L. M. Blinov and V. G. Chigrinov, Electrooptic Effects in Liquid Crystal Materials (Springer, 1996).

Bryan-Brown, G. P.

G. P. Bryan-Brown, E. L. Wood, and I. C. Sage, “Weak surface anchoring of liquid crystals,” Nature 399(6734), 338–340 (1999).
[Crossref]

Chen, Y.-D.

Cheng, K.-T.

T.-Y. Chung, M.-C. Tsai, C.-K. Liu, J.-H. Li, and K.-T. Cheng, “Achromatic linear polarization rotators by tandem twisted nematic liquid crystal cells,” Sci. Rep. 8(1), 13691 (2018).
[Crossref]

Y.-D. Chen, K.-T. Cheng, C.-K. Liu, and A. Y.-G. Fuh, “Polarization rotators fabricated by thermally-switched liquid crystal alignments based on rubbed poly(n-vinyl carbazole) films,” Opt. Express 19(8), 7553–7558 (2011).
[Crossref]

Chigrinov, V. G.

L. M. Blinov and V. G. Chigrinov, Electrooptic Effects in Liquid Crystal Materials (Springer, 1996).

Chung, T.-Y.

T.-Y. Chung, M.-C. Tsai, C.-K. Liu, J.-H. Li, and K.-T. Cheng, “Achromatic linear polarization rotators by tandem twisted nematic liquid crystal cells,” Sci. Rep. 8(1), 13691 (2018).
[Crossref]

Dozov, I.

I. Dozov, M. Nobili, and G. Durand, “Fast bistable nematic display using monostable surface switching,” Appl. Phys. Lett. 70(9), 1179–1181 (1997).
[Crossref]

Durand, G.

I. Dozov, M. Nobili, and G. Durand, “Fast bistable nematic display using monostable surface switching,” Appl. Phys. Lett. 70(9), 1179–1181 (1997).
[Crossref]

Escuti, M. J.

Fuh, A. Y.-G.

Gooch, C. H.

C. H. Gooch and H. A. Tarry, “The optical properties of twisted nematic liquid crystal structures with twist angles ⩽90 degrees,” J. Phys. D: Appl. Phys. 8(13), 1575–1584 (1975).
[Crossref]

Gu, C.

P. Yeh and C. Gu, Optics of Liquid Crystal Displays (Wiley, 1999).

Gunyakov, V. A.

I. V. Timofeev, Y.-T. Lin, V. A. Gunyakov, S. A. Myslivets, V. G. Arkhipkin, S. Y. Vetrov, W. Lee, and V. Y. Zyryanov, “Voltage-induced defect mode coupling in a one-dimensional photonic crystal with a twisted-nematic defect layer,” Phys. Rev. E 85(1), 011705 (2012).
[Crossref]

Gwag, J. S.

J. S. Gwag, Y.-K. Kim, C. H. Lee, and J.-H. Kim, “Realization of multi-stable ground states in a nematic liquid crystal by surface and electric field modification,” Sci. Rep. 5(1), 11368 (2015).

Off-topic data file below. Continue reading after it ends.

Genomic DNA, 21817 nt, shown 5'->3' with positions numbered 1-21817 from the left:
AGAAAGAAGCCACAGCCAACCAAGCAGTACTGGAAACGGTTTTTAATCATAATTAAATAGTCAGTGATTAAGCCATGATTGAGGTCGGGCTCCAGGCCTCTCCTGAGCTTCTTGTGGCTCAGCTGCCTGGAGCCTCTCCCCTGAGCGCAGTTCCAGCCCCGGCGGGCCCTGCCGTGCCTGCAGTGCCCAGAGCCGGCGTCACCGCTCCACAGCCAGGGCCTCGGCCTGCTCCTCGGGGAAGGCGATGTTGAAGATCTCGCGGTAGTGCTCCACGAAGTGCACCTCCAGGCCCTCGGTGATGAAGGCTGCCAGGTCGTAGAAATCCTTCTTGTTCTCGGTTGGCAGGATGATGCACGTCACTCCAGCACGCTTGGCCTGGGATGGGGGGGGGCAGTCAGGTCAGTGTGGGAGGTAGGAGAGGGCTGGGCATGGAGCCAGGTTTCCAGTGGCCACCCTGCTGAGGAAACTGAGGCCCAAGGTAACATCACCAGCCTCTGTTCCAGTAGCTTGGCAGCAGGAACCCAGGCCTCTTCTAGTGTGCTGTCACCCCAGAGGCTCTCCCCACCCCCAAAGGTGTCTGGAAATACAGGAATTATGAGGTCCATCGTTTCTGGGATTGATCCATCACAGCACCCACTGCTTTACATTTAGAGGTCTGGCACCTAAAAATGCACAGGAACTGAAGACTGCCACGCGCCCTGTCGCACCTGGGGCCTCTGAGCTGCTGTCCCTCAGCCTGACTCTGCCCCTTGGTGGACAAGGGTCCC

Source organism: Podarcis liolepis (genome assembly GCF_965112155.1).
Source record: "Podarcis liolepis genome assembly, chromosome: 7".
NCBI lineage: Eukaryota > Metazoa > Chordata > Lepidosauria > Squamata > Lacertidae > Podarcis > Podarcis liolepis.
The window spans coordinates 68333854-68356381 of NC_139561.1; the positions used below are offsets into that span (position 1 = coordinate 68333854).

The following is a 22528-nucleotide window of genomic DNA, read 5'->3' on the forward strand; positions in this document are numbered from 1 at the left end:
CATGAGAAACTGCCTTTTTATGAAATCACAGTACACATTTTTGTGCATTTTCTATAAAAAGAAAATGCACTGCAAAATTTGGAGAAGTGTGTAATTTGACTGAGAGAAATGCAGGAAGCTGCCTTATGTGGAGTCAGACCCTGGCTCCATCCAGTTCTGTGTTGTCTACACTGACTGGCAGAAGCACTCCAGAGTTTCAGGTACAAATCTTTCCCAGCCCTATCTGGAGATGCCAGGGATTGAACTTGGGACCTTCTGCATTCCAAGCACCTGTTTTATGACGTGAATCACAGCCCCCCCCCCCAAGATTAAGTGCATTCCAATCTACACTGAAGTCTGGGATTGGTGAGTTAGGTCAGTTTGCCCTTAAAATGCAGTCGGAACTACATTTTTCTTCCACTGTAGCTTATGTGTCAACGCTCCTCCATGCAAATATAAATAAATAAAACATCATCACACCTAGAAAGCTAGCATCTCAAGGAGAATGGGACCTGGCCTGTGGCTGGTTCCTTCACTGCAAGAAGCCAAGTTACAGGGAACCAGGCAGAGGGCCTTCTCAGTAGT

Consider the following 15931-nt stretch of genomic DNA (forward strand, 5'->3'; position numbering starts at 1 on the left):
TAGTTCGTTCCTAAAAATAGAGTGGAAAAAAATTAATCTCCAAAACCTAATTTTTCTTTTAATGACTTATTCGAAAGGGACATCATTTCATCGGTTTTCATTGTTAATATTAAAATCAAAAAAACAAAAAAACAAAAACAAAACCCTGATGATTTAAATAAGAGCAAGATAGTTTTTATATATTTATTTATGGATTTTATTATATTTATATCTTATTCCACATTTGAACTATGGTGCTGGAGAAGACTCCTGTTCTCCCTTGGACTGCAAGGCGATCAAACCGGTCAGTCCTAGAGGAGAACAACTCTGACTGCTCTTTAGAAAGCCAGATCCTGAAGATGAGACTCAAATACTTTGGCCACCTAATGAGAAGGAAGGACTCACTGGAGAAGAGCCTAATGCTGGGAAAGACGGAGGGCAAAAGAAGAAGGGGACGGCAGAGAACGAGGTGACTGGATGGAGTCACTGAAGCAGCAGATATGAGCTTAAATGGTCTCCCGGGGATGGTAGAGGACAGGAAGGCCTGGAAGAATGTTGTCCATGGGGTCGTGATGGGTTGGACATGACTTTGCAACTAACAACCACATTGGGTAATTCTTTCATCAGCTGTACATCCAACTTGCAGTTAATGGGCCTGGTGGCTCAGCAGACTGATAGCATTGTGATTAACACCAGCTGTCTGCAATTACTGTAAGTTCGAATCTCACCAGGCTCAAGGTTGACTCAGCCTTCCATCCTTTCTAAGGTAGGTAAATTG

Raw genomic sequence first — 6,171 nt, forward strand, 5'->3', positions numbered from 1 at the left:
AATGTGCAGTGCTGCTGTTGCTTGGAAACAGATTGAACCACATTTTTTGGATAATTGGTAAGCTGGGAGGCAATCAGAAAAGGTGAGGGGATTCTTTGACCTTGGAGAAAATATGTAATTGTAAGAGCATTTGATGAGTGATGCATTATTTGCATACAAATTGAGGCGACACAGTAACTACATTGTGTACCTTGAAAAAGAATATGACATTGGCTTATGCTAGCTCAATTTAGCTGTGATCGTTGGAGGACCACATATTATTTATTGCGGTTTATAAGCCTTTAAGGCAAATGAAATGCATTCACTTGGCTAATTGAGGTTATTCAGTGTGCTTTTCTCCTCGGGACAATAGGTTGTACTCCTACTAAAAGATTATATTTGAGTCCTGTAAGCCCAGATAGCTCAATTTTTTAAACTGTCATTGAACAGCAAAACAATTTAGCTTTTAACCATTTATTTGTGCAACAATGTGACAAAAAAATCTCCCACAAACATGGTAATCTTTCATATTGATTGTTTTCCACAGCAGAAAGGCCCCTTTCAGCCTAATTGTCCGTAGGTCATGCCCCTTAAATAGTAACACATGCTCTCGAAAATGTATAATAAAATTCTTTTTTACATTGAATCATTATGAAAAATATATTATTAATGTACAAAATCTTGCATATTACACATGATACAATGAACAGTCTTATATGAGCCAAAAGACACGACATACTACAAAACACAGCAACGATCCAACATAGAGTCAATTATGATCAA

[Crossref]

Helfrich, W.

M. Schadt and W. Helfrich, “Voltage-dependent optical activity of a twisted nematic liquid crystal,” Appl. Phys. Lett. 18(4), 127–128 (1971).
[Crossref]

Huang, C.-M.

C.-Y. Huang, H.-Y. Tsai, Y.-H. Wang, C.-M. Huang, K.-Y. Lo, and C.-R. Lee, “Linear polarization rotators based on dye-doped liquid crystal cells,” Appl. Phys. Lett. 96(19), 191103 (2010).
[Crossref]

Huang, C.-Y.

C.-Y. Huang, H.-Y. Tsai, Y.-H. Wang, C.-M. Huang, K.-Y. Lo, and C.-R. Lee, “Linear polarization rotators based on dye-doped liquid crystal cells,” Appl. Phys. Lett. 96(19), 191103 (2010).
[Crossref]

Jerome, B.

B. Jerome, “Surface effects and anchoring in liquid crystals,” Rep. Prog. Phys. 54(3), 391–451 (1991).
[Crossref]

Kelly, J. R.

Kim, J.-H.

J. S. Gwag, Y.-K. Kim, C. H. Lee, and J.-H. Kim, “Realization of multi-stable ground states in a nematic liquid crystal by surface and electric field modification,” Sci. Rep. 5(1), 11368 (2015).
[Crossref]

Kim, Y.-K.

J. S. Gwag, Y.-K. Kim, C. H. Lee, and J.-H. Kim, “Realization of multi-stable ground states in a nematic liquid crystal by surface and electric field modification,” Sci. Rep. 5(1), 11368 (2015).
[Crossref]

Komanduri, R. K.

Krakhalev, M. N.

M. N. Krakhalev, O. O. Prishchepa, V. S. Sutormin, R. G. Bikbaev, I. V. Timofeev, and V. Y. Zyryanov, “Electrically induced transformations of defects in cholesteric layer with tangential-conical boundary conditions,” Sci. Rep. 10(1), 4907 (2020).
[Crossref]

M. N. Krakhalev, R. G. Bikbaev, V. S. Sutormin, I. V. Timofeev, and V. Y. Zyryanov, “Nematic and cholesteric liquid crystal structures in cells with tangential-conical boundary conditions,” Crystals 9(5), 249 (2019).
[Crossref]

M. N. Krakhalev, O. O. Prishchepa, V. S. Sutormin, and V. Y. Zyryanov, “Director configurations in nematic droplets with tilted surface anchoring,” Liq. Cryst. 44(2), 355–363 (2017).
[Crossref]

Lavrentovich, M. D.

Lawler, K. F.

Lee, C. H.